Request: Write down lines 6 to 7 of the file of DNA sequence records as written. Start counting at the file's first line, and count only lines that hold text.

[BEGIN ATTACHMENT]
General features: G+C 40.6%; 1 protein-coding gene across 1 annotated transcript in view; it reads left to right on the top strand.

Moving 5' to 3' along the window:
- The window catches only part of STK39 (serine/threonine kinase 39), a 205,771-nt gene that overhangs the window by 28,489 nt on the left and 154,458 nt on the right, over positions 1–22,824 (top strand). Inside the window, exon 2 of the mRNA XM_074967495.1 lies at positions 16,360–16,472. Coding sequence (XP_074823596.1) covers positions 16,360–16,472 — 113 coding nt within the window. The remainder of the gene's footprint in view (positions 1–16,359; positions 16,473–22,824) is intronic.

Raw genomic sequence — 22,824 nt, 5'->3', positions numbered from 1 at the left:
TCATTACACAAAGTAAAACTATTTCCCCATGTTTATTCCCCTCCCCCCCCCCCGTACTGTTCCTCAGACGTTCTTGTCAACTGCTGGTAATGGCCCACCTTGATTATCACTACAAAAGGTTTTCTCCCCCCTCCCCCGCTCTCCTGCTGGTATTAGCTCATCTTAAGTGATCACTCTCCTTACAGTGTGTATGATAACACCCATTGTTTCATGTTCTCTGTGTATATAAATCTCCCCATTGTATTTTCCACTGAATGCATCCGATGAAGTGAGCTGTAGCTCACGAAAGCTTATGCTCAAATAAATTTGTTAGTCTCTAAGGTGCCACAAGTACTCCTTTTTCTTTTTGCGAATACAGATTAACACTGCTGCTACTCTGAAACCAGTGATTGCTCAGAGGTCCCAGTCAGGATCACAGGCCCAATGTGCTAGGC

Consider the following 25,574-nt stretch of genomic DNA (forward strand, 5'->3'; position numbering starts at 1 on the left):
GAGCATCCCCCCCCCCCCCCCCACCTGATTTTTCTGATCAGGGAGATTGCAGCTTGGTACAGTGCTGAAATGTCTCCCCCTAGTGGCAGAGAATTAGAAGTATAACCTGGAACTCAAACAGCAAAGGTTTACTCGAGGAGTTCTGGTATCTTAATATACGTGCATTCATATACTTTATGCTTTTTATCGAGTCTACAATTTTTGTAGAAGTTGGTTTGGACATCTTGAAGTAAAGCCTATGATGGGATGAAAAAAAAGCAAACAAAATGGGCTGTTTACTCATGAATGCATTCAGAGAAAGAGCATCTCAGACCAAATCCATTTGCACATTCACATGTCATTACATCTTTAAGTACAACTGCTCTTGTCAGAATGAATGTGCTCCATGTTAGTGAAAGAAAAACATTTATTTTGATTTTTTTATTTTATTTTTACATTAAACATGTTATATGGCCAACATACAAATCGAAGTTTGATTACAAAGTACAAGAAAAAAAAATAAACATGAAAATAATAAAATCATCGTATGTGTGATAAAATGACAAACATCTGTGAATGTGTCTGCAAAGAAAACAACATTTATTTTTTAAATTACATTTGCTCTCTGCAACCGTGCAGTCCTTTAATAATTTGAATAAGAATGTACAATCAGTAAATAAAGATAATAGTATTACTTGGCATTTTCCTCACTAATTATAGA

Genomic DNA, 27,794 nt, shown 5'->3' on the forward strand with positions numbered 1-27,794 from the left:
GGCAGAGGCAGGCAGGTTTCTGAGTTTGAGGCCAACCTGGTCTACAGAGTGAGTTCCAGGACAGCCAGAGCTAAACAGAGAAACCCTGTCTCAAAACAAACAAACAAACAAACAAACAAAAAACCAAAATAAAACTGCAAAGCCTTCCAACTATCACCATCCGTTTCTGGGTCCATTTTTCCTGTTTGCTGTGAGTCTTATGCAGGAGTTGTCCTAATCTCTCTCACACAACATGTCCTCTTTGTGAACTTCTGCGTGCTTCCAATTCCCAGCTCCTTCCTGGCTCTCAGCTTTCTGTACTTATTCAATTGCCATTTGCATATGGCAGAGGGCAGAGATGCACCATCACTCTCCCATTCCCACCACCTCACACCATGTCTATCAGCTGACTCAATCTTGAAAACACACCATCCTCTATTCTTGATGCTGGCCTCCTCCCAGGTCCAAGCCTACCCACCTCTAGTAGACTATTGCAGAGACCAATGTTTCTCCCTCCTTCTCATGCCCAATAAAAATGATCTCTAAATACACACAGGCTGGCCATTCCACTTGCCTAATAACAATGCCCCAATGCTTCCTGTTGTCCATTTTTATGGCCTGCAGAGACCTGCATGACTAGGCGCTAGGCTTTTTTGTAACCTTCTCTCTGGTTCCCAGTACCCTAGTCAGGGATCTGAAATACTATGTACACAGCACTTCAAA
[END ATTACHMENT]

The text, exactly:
Consider the following 25,574-nt stretch of genomic DNA (forward strand, 5'->3'; position numbering starts at 1 on the left):
GAGCATCCCCCCCCCCCCCCCCACCTGATTTTTCTGATCAGGGAGATTGCAGCTTGGTACAGTGCTGAAATGTCTCCCCCTAGTGGCAGAGAATTAGAAGTATAACCTGGAACTCAAACAGCAAAGGTTTACTCGAGGAGTTCTGGTATCTTAATATACGTGCATTCATATACTTTATGCTTTTTATCGAGTCTACAATTTTTGTAGAAGTTGGTTTGGACATCTTGAAGTAAAGCCTATGATGGGATGAAAAAAAAGCAAACAAAATGGGCTGTTTACTCATGAATGCATTCAGAGAAAGAGCATCTCAGACCAAATCCATTTGCACATTCACATGTCATTACATCTTTAAGTACAACTGCTCTTGTCAGAATGAATGTGCTCCATGTTAGTGAAAGAAAAACATTTATTTTGATTTTTTTATTTTATTTTTACATTAAACATGTTATATGGCCAACATACAAATCGAAGTTTGATTACAAAGTACAAGAAAAAAAAATAAACATGAAAATAATAAAATCATCGTATGTGTGATAAAATGACAAACATCTGTGAATGTGTCTGCAAAGAAAACAACATTTATTTTTTAAATTACATTTGCTCTCTGCAACCGTGCAGTCCTTTAATAATTTGAATAAGAATGTACAATCAGTAAATAAAGATAATAGTATTACTTGGCATTTTCCTCACTAATTATAGA